A couple years ago, we ran a series called “Trout Bum of the Week,” in which we highlighted some of the guys living the good life. . .of a sort. (See the bottom of this post for a link to the previous installments.) This is our second round of profiles. Most of the subjects are guides who have turned their passion into a vocation, spending their time in an outdoor “office” that may include a drift boat, gorgeous mountain scenery, and crystal clear water. Others do have day jobs but manage to spend every other available minute on the water with a fly rod in hand. Whether you aspire to one lifestyle or the other, it’s illuminating to explore the different paths these men and women have taken on their way to achieving “trout bum” status.
Joe Demalderis—or simply “Joe D.”— operates Cross Current Guide Service and Outfitters, guiding for trout and smallmouths on New York’s Upper Delaware system and for striped bass and bluefish off Northern New Jersey. He has been guiding for more than twenty years and was named 2010 Orvis Endorsed Fly-Fishing Guide of the Year. If you want to get a sense of why he’s so popular, check out his clients’ reviews on orvis.com.
1. When did you start fly fishing?
2. What’s your favorite water?
Wow, that’s like asking me what’s my favorite food. Yesterday is was pizza, today it’s chocolate pudding, tomorrow who knows? All I know is that, when it comes to water, I prefer moving water, whether it’s from a river’s current of the moon’s gravity. That’s not to say when I’m fishing still water it doesn’t suddenly become my favorite. But in the end, I like clean
3. What’s your favorite fish to chase with a fly rod and why?
Every fish becomes my favorite fish at the time I’m chasing it. I spend most of my fishing time on a wild-trout river, so maybe I can say wild trout. But the reality is that it wouldn’t be fair to the rest of the fish. The beauty of fishing is we don’t have to be monogamous when it come to the fish. It’s all one big fascination.
4. What’s your most memorable fly-fishing moment?
When I identified my first mayfly on the stream. It was a gray fox on a trickle of a freestone when I was in my early teens. Really nothing dramatic. A few days earlier, I had caught one and found out what it was. Now, alone on the bank, this little kid figured it out all by himself, tied on a fly, and caught several rising fish. That one small thing has kept me a little kid my whole life.
5. What’s your most forgettable fly-fishing moment?
There has never been a moment I was on the water, be it a stream, creek, river, pond, lake, bay, ocean, or whatever that I would want to forget. Sure there were blunders along the way, still are, but those times are looked back on with a smile, whether through comedy or remembering a lesson well learned. Many life lessons, such as always carry toilet paper with you wherever you go, are learned streamside.
6. What do you love most about fly-fishing?
The simplicity of the technique. We can choose to complicate it, but in the end, we’re using soft lures efficiently delivered to the fish.
7. What’s your favorite piece of gear and why?
Two pieces really: my rod and my fly line. A good rod and a good line go a long way in making everything simple. The rest of the stuff? I can make due with just about anything. These days, my rod of choice has been a Helios 2 with a 3D line. There was a time when my Garcia Conolon was the greatest rod in the world, and it many ways it was. It delivered me to fly fishing, which wasn’t an easy task, since I lined that rod with some cheapo level line.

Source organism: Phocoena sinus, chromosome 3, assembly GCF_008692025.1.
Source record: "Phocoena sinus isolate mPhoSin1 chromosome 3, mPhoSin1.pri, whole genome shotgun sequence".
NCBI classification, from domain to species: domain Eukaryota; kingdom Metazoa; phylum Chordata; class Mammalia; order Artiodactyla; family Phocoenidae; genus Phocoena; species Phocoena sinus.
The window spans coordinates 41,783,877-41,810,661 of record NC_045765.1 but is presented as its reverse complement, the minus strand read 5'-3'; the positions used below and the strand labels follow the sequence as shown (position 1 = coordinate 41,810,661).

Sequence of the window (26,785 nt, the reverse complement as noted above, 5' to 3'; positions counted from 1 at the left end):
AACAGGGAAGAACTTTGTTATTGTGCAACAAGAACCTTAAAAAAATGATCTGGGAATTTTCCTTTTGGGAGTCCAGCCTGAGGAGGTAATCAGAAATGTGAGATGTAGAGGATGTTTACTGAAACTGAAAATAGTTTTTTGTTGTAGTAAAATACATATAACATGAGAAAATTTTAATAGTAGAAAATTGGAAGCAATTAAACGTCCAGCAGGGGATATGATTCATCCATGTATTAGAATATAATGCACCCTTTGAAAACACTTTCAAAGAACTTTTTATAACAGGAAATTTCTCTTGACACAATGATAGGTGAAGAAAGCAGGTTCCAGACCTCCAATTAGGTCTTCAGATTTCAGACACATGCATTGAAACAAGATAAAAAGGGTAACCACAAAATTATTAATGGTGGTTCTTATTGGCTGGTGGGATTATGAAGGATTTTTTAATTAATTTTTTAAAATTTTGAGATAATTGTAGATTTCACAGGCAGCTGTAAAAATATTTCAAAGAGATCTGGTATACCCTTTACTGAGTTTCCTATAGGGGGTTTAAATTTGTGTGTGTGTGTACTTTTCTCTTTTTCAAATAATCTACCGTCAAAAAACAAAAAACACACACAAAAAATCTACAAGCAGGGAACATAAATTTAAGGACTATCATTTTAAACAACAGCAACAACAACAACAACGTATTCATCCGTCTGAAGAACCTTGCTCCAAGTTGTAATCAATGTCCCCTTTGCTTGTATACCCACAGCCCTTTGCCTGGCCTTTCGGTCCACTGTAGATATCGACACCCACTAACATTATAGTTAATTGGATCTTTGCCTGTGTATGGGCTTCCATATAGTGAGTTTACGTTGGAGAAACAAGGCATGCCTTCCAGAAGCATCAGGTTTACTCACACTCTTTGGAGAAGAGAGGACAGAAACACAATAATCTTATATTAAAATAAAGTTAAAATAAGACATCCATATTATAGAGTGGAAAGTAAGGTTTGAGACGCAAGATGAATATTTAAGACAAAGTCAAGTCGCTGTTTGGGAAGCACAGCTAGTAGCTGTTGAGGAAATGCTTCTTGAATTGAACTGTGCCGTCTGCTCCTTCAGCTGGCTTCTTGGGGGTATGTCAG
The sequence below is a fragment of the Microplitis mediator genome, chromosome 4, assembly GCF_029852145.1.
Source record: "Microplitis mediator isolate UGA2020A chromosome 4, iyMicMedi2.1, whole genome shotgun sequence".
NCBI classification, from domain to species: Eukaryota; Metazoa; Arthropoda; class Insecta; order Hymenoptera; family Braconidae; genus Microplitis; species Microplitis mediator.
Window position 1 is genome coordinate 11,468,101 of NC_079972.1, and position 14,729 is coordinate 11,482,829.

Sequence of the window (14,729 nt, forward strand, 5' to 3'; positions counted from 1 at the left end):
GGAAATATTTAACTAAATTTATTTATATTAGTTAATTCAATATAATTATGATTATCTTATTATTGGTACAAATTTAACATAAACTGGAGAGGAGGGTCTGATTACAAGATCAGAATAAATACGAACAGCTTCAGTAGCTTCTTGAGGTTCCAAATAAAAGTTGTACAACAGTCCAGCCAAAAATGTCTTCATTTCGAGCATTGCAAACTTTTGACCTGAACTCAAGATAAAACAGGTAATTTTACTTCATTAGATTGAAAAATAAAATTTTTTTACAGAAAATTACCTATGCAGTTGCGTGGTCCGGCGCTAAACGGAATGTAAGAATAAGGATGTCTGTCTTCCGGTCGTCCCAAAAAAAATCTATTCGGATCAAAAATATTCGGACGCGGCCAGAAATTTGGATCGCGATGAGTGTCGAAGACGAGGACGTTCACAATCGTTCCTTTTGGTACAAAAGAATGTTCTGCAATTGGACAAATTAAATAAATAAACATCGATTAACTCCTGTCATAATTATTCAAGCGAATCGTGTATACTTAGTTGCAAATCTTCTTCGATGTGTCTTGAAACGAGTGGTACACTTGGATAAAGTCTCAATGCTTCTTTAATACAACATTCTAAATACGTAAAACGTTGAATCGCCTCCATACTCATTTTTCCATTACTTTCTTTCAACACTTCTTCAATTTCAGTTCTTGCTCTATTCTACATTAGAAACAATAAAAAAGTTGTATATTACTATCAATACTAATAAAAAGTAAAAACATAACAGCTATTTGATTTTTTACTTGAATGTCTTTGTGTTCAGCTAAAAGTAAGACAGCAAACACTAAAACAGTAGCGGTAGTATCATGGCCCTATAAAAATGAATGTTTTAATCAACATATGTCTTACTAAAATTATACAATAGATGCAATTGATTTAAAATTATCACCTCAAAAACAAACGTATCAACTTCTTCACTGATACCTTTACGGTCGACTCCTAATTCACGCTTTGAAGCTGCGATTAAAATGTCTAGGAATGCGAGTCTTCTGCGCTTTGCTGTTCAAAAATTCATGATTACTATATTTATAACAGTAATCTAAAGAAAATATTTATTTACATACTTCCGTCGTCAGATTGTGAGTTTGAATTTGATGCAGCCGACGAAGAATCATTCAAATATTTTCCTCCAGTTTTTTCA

8. What’s your go-to fly when nothing else is working?
Gulp! No, seriously, the go to changes regularly. I’m not big on fly changing, but I am big on changing presentations. When I’m fishing a streamer, I’m pretty confident on the fly I chose to match the prevalent bait in the water, so I’ll vary my retrieve in different ways. Some days fish don’t feel like chasing, and other days you have to light a fire under them and kick in their predatory instincts. If none of that works, something chartreuse. Dry flies will push me toward emergers and spinners. Wet flies for me are another hatch-matching opportunity, and nymphs are the same. But if I could only have one fly to fish for trout the whole season, and I had to catch fish, it would be a size 14 Copper-Beaded Soft Hackle Pheasant Tail. If I could sit around and wait for targets, then a size 14 Rusty Spinner.
9. What was your favorite fly-fishing trip?
Favorites, to me, are where I’m at and who I’m with at the moment I’m fishing. There are so many opportunities to have a favorite trip right in one’s own backyard. I’ve loved my trips to Argentina and Chile, but no more so than trips to the Gaspe, or The Bahamas, Montana, Wyoming and others. Would I trade a trip to Patagonia for a trip on the Passaic river, of course not. What makes a destination exotic is pure relativity, and relative to where I live, Patagonia is pretty exotic. Having said all that, my favorite fly-fishing trips were when I took my now 25-year-old daughter and 20-year-old son on local trout streams when they were between 5 and 12 years old.
10. What’s your next dream destination?
I’m researching that right now. Somewhere where the fish viciously hit surface flies, grow to a good size, have sharp, dangerous teeth, run, jump, fight to the very end, and then try to bite you when you land them. I have that now with bluefish on the East Coast, but that doesn’t involve a passport, so I guess it’s too ordinary. Maybe someplace on the east coast of Africa. I’ve heard cool things about Kenya.